Sherlock bears it all. His hands shake as he tries to rise from his prone position. Another miscalculation. His life is becoming a series of unbalanced theories and shoddy thrown together plans. A hit in the bathroom before walking down the hallway now seems recklessly stupid. He’s taken far too much. The chambers of his heart stutter-skip, squeezing his life out in seconds. Hell yawns before him and pulls him down. Time and space warp.

 

Bending.

Bruising.

Breaking. 

Again. 

Again. 

Again.

 

The guards pull John away, and with distance comes clarity. They are surrounded, frozen in tableau. A Renaissance painting of loss; a Rorschach of Sherlock’s own hubris. The both of them have never been more alone. When did they lose their way? When did they both stop being Sherlock and John?

Fists still clenched at his sides, John drifts just out of his reach. They stare at one another, finally seeing each other for what they are, what they have become. Sherlock breaks his gaze first. After all, this is Sherlock’s penance and John’s retribution. 

“I killed his wife,” Sherlock confesses.

“Yes, you did,” John damns him.

Sherlock’s heart continues its relentless death march, even as John’s steps echo out of the room.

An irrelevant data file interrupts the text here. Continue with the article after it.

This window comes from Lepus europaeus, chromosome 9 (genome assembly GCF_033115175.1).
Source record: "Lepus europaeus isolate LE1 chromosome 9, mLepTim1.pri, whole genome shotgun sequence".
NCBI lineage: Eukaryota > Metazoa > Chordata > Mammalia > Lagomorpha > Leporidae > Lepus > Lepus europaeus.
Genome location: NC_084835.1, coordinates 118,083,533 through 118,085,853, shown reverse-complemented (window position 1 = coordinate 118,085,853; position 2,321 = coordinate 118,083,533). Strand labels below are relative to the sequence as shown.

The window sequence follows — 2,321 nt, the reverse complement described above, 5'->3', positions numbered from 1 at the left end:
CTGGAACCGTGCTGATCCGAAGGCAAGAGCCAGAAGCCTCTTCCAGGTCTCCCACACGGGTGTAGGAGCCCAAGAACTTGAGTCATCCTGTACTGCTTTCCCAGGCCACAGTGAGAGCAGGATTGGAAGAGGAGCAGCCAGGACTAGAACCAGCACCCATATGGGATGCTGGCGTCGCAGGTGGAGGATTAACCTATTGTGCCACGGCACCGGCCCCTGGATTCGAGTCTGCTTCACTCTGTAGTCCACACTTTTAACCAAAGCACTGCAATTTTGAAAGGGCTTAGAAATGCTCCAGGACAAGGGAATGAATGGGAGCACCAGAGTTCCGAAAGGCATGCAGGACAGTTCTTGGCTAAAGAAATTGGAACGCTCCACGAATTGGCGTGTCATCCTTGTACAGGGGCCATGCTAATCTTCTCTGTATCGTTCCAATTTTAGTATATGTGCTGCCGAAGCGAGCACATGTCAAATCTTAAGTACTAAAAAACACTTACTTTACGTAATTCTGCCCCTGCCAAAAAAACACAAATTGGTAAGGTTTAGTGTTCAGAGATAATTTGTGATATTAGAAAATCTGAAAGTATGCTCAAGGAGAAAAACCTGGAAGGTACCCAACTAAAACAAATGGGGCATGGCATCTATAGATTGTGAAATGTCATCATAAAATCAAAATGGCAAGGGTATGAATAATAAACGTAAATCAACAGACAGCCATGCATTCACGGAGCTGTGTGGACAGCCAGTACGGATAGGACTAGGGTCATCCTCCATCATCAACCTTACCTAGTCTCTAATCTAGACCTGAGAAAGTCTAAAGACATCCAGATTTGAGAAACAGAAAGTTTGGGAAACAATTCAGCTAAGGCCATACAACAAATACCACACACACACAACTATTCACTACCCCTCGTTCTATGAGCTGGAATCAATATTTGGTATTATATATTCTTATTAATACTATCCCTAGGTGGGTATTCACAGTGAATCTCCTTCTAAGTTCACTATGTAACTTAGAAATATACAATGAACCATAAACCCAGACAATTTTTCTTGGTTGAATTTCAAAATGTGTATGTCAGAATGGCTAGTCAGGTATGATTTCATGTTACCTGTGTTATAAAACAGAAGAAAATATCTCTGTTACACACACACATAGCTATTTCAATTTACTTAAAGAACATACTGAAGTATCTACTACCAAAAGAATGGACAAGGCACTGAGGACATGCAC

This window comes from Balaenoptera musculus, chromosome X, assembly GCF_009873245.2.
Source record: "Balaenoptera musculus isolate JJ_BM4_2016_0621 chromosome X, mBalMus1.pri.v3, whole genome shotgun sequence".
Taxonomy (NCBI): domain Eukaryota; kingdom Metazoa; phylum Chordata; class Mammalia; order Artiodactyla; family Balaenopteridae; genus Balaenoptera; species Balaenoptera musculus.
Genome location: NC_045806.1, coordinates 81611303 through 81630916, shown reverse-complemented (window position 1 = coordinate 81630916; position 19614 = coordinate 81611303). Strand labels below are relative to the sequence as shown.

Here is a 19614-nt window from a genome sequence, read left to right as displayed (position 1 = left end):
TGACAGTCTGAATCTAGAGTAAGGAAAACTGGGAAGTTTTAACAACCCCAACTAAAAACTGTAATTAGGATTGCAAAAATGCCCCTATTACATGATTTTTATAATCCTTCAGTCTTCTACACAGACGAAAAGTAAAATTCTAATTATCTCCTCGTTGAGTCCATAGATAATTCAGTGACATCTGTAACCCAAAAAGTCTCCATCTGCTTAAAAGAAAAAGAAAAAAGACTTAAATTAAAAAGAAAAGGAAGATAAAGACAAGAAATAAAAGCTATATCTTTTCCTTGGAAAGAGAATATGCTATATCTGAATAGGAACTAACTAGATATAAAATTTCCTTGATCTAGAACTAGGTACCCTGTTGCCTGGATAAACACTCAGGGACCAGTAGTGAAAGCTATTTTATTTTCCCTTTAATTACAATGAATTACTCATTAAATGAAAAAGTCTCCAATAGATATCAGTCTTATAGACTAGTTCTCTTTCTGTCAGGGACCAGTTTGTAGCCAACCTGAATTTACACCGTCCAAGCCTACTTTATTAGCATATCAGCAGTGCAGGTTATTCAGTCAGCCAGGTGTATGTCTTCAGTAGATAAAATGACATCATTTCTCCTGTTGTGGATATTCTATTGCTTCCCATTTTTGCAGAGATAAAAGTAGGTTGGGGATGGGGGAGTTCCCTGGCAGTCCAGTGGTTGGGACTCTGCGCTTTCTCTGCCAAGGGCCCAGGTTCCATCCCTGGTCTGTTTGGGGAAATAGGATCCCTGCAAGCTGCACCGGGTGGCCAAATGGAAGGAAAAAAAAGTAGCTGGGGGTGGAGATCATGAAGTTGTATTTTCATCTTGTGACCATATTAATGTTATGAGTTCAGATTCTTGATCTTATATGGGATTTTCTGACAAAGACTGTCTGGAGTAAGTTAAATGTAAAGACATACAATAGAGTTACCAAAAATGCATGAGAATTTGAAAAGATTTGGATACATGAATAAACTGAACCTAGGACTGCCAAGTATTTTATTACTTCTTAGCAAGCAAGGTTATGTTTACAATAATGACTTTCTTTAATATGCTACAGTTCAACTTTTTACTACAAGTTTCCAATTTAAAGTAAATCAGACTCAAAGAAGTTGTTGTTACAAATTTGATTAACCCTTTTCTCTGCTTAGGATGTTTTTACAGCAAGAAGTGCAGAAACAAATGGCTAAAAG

But a heart also weighs sixty-three kilograms (up to seventy upon occasion—  though he denies it and tightens his belt); nine stone (give or take); one hundred forty pounds and fits just under Sherlock’s chin.

John sobs into his chest, ugly and heartbroken. He no longer tries to hide the tears in shame, but instead gives into burying his face in Sherlock’s chest. Their heights match, slotting John perfectly into Sherlock’s arms, like he was meant to be there.

He scolds himself for such thoughts, even as he pulls John closer. John’s hair tickles his cheek. He smells of sweat and sorrow, and Sherlock’s heart is full and heavy in his chest with the responsibility he now holds in his arms. He will be whatever John needs. The promise, still fragile, grows. He has made so many promises and broken just as many, but here, with John shaking against him as if the very earth is falling apart, he knows he will never make a promise as important as this one: he will always be here for John and Rosie, and all that may entail. He swallows down his hurt at the thought of John never needing him the way he needs John: a primal need, past want or lust, a need that drives the electrical current of his heart. 

He slides his hand through John’s hair and cups the nape of his neck. John sobs go quiet for a moment and then begin anew. Sherlock can’t fix this. He can’t reverse the path of a bullet or change the trajectory of a fall from grace, but he will pull John back together. Sherlock’s hand brought about destruction, wrecking John’s life, but now he will pay his price. If he pulled down John down into the depths of hell with him, he will be his guide back out. It is the least he could do.